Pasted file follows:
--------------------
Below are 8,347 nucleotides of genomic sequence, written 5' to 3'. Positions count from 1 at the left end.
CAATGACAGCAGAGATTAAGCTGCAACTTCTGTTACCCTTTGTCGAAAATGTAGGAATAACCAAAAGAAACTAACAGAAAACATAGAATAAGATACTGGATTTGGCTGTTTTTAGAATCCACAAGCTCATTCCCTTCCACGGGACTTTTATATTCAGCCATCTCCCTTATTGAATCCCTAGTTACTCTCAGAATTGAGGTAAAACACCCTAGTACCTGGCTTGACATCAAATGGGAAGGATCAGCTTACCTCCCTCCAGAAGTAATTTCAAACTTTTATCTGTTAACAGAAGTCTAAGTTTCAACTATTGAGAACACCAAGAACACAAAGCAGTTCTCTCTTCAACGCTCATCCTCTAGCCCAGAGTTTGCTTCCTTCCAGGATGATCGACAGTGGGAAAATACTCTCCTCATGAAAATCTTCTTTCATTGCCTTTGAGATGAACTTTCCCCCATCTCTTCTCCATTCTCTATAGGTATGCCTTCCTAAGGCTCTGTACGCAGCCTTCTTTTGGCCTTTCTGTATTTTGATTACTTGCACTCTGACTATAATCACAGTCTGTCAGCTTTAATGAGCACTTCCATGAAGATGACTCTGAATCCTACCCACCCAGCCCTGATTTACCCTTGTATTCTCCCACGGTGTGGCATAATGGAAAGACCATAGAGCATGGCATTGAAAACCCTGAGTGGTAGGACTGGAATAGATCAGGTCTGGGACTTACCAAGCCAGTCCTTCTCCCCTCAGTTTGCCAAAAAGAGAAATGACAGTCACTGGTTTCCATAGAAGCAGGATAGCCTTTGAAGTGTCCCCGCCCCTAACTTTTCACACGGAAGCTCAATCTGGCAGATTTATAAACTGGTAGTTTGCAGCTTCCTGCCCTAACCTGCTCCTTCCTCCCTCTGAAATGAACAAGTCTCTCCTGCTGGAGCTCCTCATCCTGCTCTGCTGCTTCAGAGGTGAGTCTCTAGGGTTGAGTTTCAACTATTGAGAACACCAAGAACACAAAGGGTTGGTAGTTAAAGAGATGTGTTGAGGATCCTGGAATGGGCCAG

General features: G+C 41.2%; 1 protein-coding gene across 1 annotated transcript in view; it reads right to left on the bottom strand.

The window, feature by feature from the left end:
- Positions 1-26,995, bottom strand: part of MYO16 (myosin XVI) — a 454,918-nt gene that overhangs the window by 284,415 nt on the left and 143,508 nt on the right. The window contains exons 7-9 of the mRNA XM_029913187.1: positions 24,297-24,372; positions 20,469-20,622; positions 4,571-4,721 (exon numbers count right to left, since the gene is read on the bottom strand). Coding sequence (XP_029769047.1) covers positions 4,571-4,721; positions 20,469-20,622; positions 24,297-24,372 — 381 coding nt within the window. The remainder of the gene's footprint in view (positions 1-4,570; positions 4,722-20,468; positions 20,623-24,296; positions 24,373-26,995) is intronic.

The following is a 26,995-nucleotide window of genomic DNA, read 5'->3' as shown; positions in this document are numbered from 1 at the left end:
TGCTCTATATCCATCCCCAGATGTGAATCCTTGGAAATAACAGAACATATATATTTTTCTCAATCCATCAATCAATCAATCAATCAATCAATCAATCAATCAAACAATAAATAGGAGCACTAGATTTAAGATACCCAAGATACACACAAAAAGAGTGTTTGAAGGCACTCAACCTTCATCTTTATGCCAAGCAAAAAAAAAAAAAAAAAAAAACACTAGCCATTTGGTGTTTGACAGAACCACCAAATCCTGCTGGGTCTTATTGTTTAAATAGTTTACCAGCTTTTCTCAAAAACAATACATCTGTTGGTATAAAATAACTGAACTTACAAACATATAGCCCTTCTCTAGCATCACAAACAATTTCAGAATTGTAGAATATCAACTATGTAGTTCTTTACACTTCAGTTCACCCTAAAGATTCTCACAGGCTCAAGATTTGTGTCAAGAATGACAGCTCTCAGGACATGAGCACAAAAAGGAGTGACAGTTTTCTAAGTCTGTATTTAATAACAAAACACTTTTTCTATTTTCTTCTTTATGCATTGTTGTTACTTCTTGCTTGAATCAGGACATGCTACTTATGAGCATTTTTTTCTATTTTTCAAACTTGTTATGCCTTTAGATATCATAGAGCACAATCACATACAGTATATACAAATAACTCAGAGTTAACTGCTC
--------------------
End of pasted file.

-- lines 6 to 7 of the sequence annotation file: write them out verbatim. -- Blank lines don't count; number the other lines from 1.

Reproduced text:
The following is a 26,995-nucleotide window of genomic DNA, read 5'->3' as shown; positions in this document are numbered from 1 at the left end:
TGCTCTATATCCATCCCCAGATGTGAATCCTTGGAAATAACAGAACATATATATTTTTCTCAATCCATCAATCAATCAATCAATCAATCAATCAATCAATCAAACAATAAATAGGAGCACTAGATTTAAGATACCCAAGATACACACAAAAAGAGTGTTTGAAGGCACTCAACCTTCATCTTTATGCCAAGCAAAAAAAAAAAAAAAAAAAAACACTAGCCATTTGGTGTTTGACAGAACCACCAAATCCTGCTGGGTCTTATTGTTTAAATAGTTTACCAGCTTTTCTCAAAAACAATACATCTGTTGGTATAAAATAACTGAACTTACAAACATATAGCCCTTCTCTAGCATCACAAACAATTTCAGAATTGTAGAATATCAACTATGTAGTTCTTTACACTTCAGTTCACCCTAAAGATTCTCACAGGCTCAAGATTTGTGTCAAGAATGACAGCTCTCAGGACATGAGCACAAAAAGGAGTGACAGTTTTCTAAGTCTGTATTTAATAACAAAACACTTTTTCTATTTTCTTCTTTATGCATTGTTGTTACTTCTTGCTTGAATCAGGACATGCTACTTATGAGCATTTTTTTCTATTTTTCAAACTTGTTATGCCTTTAGATATCATAGAGCACAATCACATACAGTATATACAAATAACTCAGAGTTAACTGCTC